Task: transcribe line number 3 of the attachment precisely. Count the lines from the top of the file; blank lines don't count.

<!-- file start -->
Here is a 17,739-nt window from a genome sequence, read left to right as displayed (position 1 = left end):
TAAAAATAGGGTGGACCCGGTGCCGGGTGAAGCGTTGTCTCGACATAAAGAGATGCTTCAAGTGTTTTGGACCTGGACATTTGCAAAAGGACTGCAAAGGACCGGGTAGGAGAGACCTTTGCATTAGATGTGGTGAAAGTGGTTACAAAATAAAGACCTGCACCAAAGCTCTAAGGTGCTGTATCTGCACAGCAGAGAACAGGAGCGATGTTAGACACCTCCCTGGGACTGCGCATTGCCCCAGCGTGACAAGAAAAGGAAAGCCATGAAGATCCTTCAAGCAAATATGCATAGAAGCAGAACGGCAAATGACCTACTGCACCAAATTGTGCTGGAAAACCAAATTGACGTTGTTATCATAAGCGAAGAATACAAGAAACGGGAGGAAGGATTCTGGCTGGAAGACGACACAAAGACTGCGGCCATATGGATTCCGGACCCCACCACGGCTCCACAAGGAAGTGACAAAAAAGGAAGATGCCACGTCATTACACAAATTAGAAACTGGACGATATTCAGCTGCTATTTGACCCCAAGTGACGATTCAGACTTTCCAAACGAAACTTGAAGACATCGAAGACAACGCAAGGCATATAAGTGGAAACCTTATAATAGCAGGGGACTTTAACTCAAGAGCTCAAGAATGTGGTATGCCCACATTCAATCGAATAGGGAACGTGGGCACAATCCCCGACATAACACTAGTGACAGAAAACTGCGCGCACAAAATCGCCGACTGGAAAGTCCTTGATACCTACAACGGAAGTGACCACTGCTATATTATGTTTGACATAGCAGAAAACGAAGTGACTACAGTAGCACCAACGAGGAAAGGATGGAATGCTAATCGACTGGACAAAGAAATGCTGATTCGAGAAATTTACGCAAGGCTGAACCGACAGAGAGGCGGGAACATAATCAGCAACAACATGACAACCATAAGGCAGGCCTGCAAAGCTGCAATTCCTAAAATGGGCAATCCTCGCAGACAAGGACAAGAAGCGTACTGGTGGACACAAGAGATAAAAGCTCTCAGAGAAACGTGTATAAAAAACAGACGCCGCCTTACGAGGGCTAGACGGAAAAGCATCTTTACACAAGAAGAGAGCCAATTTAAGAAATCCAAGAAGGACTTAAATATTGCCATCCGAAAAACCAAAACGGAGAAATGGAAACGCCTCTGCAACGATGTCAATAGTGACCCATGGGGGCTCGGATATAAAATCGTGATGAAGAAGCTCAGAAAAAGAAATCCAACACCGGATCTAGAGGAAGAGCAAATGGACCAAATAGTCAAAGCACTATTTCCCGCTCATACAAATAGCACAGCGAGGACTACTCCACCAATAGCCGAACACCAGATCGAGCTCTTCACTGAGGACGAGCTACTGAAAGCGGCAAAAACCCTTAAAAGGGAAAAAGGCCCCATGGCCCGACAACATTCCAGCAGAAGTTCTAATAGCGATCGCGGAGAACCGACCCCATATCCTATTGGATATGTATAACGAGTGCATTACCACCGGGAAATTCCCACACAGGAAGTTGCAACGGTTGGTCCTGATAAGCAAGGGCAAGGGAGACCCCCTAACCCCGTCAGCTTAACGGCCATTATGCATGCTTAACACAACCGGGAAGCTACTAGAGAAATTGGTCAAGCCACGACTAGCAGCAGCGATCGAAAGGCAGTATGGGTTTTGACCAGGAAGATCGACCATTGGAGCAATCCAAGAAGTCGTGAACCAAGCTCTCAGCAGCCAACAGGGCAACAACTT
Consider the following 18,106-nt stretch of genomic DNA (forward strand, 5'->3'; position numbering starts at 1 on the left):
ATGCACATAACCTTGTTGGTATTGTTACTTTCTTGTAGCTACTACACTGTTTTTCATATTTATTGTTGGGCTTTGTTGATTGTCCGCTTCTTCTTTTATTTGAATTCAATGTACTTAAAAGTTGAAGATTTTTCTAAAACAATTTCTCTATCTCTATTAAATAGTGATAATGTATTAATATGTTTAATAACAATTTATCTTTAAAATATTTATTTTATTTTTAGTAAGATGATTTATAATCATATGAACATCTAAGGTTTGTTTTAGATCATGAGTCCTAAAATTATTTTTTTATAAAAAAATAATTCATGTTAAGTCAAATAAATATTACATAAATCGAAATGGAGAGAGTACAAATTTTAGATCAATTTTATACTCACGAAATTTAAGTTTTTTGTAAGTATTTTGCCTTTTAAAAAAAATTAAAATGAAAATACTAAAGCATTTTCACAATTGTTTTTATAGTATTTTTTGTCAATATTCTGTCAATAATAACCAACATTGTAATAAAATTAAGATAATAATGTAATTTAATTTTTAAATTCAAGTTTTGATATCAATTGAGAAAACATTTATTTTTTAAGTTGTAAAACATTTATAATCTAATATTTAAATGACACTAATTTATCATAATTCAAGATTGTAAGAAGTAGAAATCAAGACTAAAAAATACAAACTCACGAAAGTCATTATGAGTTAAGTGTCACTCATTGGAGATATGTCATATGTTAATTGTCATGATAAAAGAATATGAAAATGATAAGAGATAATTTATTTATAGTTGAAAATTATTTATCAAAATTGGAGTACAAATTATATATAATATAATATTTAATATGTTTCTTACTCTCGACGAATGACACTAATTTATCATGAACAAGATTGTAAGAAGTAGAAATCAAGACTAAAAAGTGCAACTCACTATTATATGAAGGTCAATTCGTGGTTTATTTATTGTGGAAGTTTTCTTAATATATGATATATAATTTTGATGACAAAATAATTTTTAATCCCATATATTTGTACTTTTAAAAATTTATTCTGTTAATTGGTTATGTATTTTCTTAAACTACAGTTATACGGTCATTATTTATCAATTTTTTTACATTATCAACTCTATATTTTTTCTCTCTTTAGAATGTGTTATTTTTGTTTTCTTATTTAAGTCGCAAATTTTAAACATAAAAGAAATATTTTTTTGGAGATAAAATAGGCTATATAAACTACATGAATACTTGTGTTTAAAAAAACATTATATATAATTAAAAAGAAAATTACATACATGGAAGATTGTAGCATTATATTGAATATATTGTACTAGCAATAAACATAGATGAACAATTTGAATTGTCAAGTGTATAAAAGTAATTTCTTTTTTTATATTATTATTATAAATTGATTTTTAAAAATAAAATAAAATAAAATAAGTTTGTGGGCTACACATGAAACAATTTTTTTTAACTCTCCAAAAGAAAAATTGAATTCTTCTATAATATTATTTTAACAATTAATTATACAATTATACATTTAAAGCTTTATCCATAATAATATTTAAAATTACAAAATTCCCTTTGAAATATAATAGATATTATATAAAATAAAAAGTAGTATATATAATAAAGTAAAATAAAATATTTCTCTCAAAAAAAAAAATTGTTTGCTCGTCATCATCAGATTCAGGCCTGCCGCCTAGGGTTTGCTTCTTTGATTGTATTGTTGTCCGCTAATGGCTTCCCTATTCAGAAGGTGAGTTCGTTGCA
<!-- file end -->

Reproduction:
Consider the following 18,106-nt stretch of genomic DNA (forward strand, 5'->3'; position numbering starts at 1 on the left):